Minister of Social Development Bathabile Dlamini Photo: Independent Media
Cape Town – Social Development Minister Bathabile Dlamini has failed to ensure that the South African Social Security Agency (Sassa) is ready to take over the distribution of grants at the end of this month when the current invalid Cash Paymaster Services (CPS) contract comes to an end and has allowed the situation to reach crisis point, the Democratic Alliance said on Saturday.

Social development director general Zane Dangor's resignation on Friday was yet another sign of Dlamini's "destructive and toxic influence and should see her removed immediately", DA spokeswoman Bridget Masango said.

"The DA will write to the chairperson of the portfolio committee on social development Rosemary Capa to request that she invite Mr Dangor to come before the committee to detail what has been taking place.

"Dlamini has utterly failed to ensure that Sassa was ready to take over the distribution of grants at the end of this month when the current invalid CPS contract comes to an end and has allowed the situation to reach crisis point.

"In fact, she has manufactured this crisis and even misled the Constitutional Court in October last year when she stated that Sassa would be ready to take over the distribution.

"Dlamini cannot be trusted with the livelihoods of 17 million poor and vulnerable South Africans. The president has more than enough cause to remove her and for the sake of millions of South Africans, the DA calls on him to do so immediately," Masango said.

Earlier on Saturday Parliament’s public accounts standing committee (Scopa) said the department was "clearly falling apart". Scopa had noted with anger the resignation of recently appointed Dangor over the Sassa debacle, Scopa chairman Themba Godi said.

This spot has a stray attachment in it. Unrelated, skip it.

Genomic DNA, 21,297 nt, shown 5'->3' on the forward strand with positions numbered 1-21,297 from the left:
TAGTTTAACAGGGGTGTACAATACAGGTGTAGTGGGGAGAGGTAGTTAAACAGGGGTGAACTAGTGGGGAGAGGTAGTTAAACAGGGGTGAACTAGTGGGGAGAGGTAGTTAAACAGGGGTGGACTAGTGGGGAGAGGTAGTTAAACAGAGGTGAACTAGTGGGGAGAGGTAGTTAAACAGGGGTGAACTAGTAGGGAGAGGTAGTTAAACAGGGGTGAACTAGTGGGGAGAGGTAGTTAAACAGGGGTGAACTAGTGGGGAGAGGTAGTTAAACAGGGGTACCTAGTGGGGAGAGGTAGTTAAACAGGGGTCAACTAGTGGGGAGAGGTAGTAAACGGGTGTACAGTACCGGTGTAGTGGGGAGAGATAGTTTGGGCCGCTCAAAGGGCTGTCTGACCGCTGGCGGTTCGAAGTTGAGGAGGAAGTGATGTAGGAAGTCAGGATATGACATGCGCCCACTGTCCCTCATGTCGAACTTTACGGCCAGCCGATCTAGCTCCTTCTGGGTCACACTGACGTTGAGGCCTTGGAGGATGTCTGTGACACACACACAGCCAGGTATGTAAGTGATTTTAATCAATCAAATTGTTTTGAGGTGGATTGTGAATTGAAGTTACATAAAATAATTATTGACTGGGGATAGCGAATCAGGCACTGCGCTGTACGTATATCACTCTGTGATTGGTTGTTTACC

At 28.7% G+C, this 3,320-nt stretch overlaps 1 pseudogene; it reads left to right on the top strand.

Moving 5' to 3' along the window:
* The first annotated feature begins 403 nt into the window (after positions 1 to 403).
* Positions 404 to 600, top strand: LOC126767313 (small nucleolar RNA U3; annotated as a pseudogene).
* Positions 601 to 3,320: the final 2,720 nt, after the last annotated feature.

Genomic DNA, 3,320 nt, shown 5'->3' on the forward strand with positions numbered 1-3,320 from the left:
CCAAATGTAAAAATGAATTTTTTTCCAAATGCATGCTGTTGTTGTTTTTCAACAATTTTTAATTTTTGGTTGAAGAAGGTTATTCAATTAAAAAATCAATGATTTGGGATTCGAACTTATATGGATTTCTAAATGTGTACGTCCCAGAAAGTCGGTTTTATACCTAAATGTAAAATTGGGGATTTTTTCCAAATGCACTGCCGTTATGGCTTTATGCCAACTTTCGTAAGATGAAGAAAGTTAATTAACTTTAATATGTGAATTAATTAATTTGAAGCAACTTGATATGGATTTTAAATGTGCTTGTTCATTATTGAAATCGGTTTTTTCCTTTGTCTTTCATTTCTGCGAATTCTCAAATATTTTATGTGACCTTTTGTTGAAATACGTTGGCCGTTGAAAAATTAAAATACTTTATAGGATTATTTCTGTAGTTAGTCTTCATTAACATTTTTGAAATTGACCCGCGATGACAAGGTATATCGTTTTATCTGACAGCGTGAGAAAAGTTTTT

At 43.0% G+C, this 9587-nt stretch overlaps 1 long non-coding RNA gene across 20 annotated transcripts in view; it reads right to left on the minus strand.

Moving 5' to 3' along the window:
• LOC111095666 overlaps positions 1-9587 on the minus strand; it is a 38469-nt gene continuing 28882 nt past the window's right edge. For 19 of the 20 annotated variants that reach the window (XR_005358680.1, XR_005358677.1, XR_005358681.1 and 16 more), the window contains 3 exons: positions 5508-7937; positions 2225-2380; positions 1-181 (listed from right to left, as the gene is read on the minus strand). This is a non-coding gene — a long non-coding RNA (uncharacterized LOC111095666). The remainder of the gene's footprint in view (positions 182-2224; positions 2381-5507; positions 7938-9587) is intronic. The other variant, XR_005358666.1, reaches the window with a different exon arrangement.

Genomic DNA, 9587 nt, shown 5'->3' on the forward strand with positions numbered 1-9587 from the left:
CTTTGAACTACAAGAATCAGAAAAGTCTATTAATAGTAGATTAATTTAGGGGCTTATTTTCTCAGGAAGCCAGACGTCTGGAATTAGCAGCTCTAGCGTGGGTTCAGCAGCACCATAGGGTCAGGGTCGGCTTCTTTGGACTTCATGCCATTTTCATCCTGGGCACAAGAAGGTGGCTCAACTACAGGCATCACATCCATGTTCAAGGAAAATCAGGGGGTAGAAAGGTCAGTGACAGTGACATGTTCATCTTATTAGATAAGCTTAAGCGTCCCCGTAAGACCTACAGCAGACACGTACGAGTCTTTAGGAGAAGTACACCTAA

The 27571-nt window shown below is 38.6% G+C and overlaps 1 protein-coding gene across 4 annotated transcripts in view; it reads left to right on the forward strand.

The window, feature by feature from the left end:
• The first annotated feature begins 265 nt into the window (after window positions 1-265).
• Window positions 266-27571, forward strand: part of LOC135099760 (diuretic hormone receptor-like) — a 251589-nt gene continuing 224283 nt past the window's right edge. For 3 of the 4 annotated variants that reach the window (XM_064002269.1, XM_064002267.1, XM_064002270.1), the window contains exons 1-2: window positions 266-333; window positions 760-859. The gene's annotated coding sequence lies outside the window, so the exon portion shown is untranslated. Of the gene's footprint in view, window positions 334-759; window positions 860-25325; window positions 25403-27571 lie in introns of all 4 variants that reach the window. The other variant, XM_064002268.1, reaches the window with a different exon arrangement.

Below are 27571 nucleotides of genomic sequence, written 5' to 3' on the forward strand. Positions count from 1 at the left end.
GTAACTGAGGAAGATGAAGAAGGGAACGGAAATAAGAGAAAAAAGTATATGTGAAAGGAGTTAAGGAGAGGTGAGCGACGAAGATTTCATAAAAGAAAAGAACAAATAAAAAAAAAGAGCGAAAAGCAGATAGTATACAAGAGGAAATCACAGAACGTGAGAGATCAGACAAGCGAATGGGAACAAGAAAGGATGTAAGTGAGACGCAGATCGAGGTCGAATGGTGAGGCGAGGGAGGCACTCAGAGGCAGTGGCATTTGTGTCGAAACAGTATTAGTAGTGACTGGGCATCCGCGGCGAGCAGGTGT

“In our brief interactions with Mr Dangor he had proven himself to be an honest and hardworking civil servant. He was one of the many officials in the department and in Sassa who have been frustrated by minister Bathabile Dlamini’s heavy handed interference in Sassa’s administrative matters,” he said.

Godi said the CPS contract negotiations had been handled to the disadvantage of the state and grant recipients, especially around the issue of deductions which had been a major thorn for recipients.

Dlamini now had to take full responsibility for this.

“The department is clearly falling apart,” Godi said.

“As Scopa we are looking forward to meeting with the minister on Tuesday so that all these matters can be fully ventilated. It is now becoming very difficult to explain the capability of the minister to effectively run the department and discharge of her responsibilities. Scopa cannot be quiet or indifferent to these levels of mismanagement which create unease and anxiety in the nation, and comes at a huge financial cost to the state,” Godi said.

The Daily Maverick report on Saturday: “It had become increasingly clear at presentations to Parliament’s portfolio committees on social development and public accounts that Dangor and Sassa CEO Thokozani Magwaza have been sidelined and kept out of what appears to be a closed loop with regard to the agency’s readiness to act as paymaster for social grants as well as backroom negotiations that have been taking place with CPS.”

In 2014, the Constitutional Court ruled that Sassa’s contract with CPS was invalid because the tender process was flawed.

eNCA reported that Dangor said he had resigned because of a “complete breakdown in [the] relationship between him and the minister over the payment of social grants and the legal requirements obliged by Sassa”.

In a terse statement late on Friday night, the social development department said Sassa and CPS had “reached an agreement after they were locked up in intense negotiations for three days”.

Dlamini would announce the “nature of this agreement soon. Details of the announcement will be communicated in due course”, the brief statement said.